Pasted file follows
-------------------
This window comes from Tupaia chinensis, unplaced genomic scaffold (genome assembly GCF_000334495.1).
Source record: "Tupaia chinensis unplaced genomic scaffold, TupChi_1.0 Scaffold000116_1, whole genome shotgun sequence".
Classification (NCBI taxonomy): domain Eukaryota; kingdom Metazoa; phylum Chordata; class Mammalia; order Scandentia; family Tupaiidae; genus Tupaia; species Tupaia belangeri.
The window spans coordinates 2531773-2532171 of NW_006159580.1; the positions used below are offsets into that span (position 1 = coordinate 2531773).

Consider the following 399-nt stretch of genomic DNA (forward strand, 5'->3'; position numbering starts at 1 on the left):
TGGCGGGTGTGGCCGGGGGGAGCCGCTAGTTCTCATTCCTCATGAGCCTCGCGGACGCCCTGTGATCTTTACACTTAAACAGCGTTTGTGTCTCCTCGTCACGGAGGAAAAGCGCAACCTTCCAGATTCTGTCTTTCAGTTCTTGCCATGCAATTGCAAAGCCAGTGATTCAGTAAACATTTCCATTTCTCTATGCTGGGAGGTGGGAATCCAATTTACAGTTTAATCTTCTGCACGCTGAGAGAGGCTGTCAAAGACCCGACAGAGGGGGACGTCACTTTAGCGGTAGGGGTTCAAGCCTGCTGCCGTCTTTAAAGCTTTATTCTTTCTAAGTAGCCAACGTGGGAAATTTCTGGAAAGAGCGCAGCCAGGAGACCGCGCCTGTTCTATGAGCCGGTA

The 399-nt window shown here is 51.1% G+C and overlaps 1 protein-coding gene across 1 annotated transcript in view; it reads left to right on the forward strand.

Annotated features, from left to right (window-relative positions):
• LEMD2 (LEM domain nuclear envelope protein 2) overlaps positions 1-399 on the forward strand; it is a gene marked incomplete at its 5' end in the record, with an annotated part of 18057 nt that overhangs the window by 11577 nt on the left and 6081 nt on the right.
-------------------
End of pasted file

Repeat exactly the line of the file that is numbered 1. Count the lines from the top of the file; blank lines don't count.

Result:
This window comes from Tupaia chinensis, unplaced genomic scaffold (genome assembly GCF_000334495.1).